A Paradox & an Oxymoron

A Paradox and An Oxymoron

PARADOX
For females (especially fully grown ones), diagnosis for autism is tricky because autistic females don’t present the same symptoms that their male counterparts do. Most of the research on autism has been done with boys in mind, and much of the evaluations until lately have been developed for the boy model. A fully grown Asperger woman has had years to cover up the autistic traits that got raised eyebrows when she was young. It is a paradox that her chameleon abilities force her into a life of misunderstanding and misjudgment; her short-spurt adaptability makes her appear normal enough (for those times at school and at work, where people are likely to notice her most) so that decades later, when she cannot function as her put-on self and finally cries for help, nobody has funds/attention for someone who can appear normal, even if normal is a facade.

OXYMORON
I’ve never wanted to be an oxymoron. But when the clinical psychologist interpreted my evaluation at the testing center that I had chosen for autism screening (I pictured dirt clods of varying sizes, from big clods down to dust particles being sifted—which was I? the big clods or the powdery bits?)  I realized that I am in fact an oxymoron. She informed me that I was “VERY intelligent” This is a huge relief because I thought I had lost all my marbles. I’ve bounced so many checks, missed so many appointments, forgot what day it was, left burners on (repeatedly), gotten lost innumerable times even in my own town, just now figured out that I have been manipulated by many people I’ve trusted, and just last week realized that I have only one genuine friend. I’m so glad I’ve got some smarts left.

“You have what’s considered mild autism,” she continued. “You may see it referred to as High Functioning Autism (HFA). That’s because your intelligence is high, especially your verbal IQ.” She pointed to a bell curve on a printout and scribbled numbers past the second cusp of the bell. But here, in executive function and social interaction, you scored well below average for your age-” Tap-tap before the upslope of the bell. “So you are very high functioning in one area but very low functioning in another. What you have to do,” the therapist said, “is to use your smarts to figure out how to work around these lower functioning areas you have.”

So I’m high functioning – low functioning. As I thought about this conundrum (the challenges of all people with “high functioning autism”), I realized that for all practical purposes HFA is an oxymoron. I find this fact to be slightly humorous, word lover that I am. So I thought I’d continue the theme and write about other autism-related oxymorons.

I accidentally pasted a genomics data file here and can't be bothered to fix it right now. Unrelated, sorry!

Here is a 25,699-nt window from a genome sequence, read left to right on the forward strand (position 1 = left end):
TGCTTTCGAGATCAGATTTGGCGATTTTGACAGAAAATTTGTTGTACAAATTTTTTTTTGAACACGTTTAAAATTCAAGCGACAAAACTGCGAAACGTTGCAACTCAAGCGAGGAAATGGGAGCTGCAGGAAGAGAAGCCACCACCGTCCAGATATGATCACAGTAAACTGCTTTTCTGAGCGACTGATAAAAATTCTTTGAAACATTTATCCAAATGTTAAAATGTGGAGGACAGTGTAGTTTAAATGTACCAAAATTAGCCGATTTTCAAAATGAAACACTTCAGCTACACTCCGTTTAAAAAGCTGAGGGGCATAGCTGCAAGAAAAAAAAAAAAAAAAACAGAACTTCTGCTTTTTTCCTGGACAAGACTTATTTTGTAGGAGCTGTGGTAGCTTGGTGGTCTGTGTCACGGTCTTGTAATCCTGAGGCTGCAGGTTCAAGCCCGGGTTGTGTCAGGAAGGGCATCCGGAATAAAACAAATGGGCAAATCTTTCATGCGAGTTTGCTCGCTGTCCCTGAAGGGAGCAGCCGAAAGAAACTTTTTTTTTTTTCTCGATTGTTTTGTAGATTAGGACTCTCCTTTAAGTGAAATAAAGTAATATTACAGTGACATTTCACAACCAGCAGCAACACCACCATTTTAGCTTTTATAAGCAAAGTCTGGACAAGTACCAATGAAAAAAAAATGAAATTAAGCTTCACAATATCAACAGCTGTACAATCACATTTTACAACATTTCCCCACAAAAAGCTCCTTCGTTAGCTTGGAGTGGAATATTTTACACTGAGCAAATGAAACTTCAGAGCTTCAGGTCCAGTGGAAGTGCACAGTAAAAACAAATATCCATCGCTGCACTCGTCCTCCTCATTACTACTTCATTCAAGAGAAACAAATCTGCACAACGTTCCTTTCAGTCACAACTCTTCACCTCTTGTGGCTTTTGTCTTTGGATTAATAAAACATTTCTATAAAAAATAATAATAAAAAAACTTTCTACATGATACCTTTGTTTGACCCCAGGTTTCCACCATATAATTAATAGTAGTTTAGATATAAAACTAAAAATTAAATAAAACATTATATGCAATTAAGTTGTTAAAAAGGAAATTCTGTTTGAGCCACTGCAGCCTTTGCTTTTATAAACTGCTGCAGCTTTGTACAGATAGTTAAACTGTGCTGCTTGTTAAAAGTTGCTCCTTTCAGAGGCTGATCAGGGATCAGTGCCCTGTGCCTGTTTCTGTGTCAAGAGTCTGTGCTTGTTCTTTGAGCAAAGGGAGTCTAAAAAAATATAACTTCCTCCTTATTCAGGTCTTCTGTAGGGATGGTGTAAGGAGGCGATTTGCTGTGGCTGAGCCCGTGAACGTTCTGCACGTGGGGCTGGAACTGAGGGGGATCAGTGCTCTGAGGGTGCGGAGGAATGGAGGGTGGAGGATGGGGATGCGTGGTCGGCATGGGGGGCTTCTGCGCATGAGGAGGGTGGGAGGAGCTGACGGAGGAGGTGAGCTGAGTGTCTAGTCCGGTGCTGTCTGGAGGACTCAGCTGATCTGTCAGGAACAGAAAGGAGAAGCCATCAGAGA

Act naturally.
This oxymoron is what many of us on the spectrum try to do, learn to do to an extent, and end up hurting ourselves because we do it so well, at least in public or for finite stretches of time.

Alone together.
To many of us, this oxymoron is very pleasant; we get the benefit of social interaction without that much actual interaction. Some people might call it parallel play.

Random order.
This oxymoron is not how we like the books on our book shelves, or the cans of soup in the cabinet, or our collection of ceramic pigs—or anything, really. Unfortunately, there are some of us who have executive function issues so the clean laundry might stay on the couch waiting (in random order) to be folded—until it needs to be laundered again.

Appear invisible.
This oxymoron is what happens to those of us who are shy and timid. It also happens to some of us by choice because we don’t like to stick out that much. It’s a handy tool at a party we don’t want to attend. It can be escalated to actually BEING invisible by disappearing to a quiet corner or leaving the party altogether.

True myth.
Rain Man—and other such films—is a true myth.

Typically odd.
This oxymoron describes all of us who find ourselves on the autism spectrum.

Only choice.
For most of us with autism, we like those things that make us different. We enjoy our special pursuits and talents and perceive our autism as a positive thing. We like who we are when we’re free from the perils of the more negative aspects of our personalities. And we would no more wish to remove the autism from ourselves than we would our liver. We wouldn’t/couldn’t part with our very personality. Having autism with all of its charms (and not so charming aspects) is really the only choice we would make.

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